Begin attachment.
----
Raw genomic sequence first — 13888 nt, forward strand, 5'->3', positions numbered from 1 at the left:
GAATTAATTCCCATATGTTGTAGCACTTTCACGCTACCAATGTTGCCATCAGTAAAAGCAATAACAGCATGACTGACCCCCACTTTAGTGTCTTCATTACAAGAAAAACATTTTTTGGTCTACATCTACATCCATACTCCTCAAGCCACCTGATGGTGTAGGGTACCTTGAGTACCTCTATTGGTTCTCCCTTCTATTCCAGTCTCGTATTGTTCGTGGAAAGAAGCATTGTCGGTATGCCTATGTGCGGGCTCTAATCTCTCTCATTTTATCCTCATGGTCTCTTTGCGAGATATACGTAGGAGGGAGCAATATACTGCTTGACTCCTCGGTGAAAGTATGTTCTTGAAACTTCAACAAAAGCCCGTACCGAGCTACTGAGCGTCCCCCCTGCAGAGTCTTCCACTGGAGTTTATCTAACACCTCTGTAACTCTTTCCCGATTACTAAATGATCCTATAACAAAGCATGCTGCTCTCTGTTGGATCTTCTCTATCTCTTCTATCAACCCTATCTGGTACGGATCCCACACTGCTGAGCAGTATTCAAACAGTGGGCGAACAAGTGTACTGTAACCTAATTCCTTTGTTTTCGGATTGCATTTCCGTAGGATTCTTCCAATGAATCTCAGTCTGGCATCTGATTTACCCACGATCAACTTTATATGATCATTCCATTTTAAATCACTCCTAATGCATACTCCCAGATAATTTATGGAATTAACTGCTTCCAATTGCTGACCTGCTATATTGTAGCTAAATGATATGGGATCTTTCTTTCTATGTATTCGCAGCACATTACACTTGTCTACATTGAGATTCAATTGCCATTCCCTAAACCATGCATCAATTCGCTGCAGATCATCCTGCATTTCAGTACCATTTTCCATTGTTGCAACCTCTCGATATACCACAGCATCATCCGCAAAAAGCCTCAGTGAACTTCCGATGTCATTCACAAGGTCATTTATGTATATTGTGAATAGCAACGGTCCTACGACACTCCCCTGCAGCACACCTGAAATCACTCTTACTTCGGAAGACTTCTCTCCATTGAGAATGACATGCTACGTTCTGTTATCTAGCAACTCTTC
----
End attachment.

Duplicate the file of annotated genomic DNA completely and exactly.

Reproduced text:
Raw genomic sequence first — 13888 nt, forward strand, 5'->3', positions numbered from 1 at the left:
GAATTAATTCCCATATGTTGTAGCACTTTCACGCTACCAATGTTGCCATCAGTAAAAGCAATAACAGCATGACTGACCCCCACTTTAGTGTCTTCATTACAAGAAAAACATTTTTTGGTCTACATCTACATCCATACTCCTCAAGCCACCTGATGGTGTAGGGTACCTTGAGTACCTCTATTGGTTCTCCCTTCTATTCCAGTCTCGTATTGTTCGTGGAAAGAAGCATTGTCGGTATGCCTATGTGCGGGCTCTAATCTCTCTCATTTTATCCTCATGGTCTCTTTGCGAGATATACGTAGGAGGGAGCAATATACTGCTTGACTCCTCGGTGAAAGTATGTTCTTGAAACTTCAACAAAAGCCCGTACCGAGCTACTGAGCGTCCCCCCTGCAGAGTCTTCCACTGGAGTTTATCTAACACCTCTGTAACTCTTTCCCGATTACTAAATGATCCTATAACAAAGCATGCTGCTCTCTGTTGGATCTTCTCTATCTCTTCTATCAACCCTATCTGGTACGGATCCCACACTGCTGAGCAGTATTCAAACAGTGGGCGAACAAGTGTACTGTAACCTAATTCCTTTGTTTTCGGATTGCATTTCCGTAGGATTCTTCCAATGAATCTCAGTCTGGCATCTGATTTACCCACGATCAACTTTATATGATCATTCCATTTTAAATCACTCCTAATGCATACTCCCAGATAATTTATGGAATTAACTGCTTCCAATTGCTGACCTGCTATATTGTAGCTAAATGATATGGGATCTTTCTTTCTATGTATTCGCAGCACATTACACTTGTCTACATTGAGATTCAATTGCCATTCCCTAAACCATGCATCAATTCGCTGCAGATCATCCTGCATTTCAGTACCATTTTCCATTGTTGCAACCTCTCGATATACCACAGCATCATCCGCAAAAAGCCTCAGTGAACTTCCGATGTCATTCACAAGGTCATTTATGTATATTGTGAATAGCAACGGTCCTACGACACTCCCCTGCAGCACACCTGAAATCACTCTTACTTCGGAAGACTTCTCTCCATTGAGAATGACATGCTACGTTCTGTTATCTAGCAACTCTTC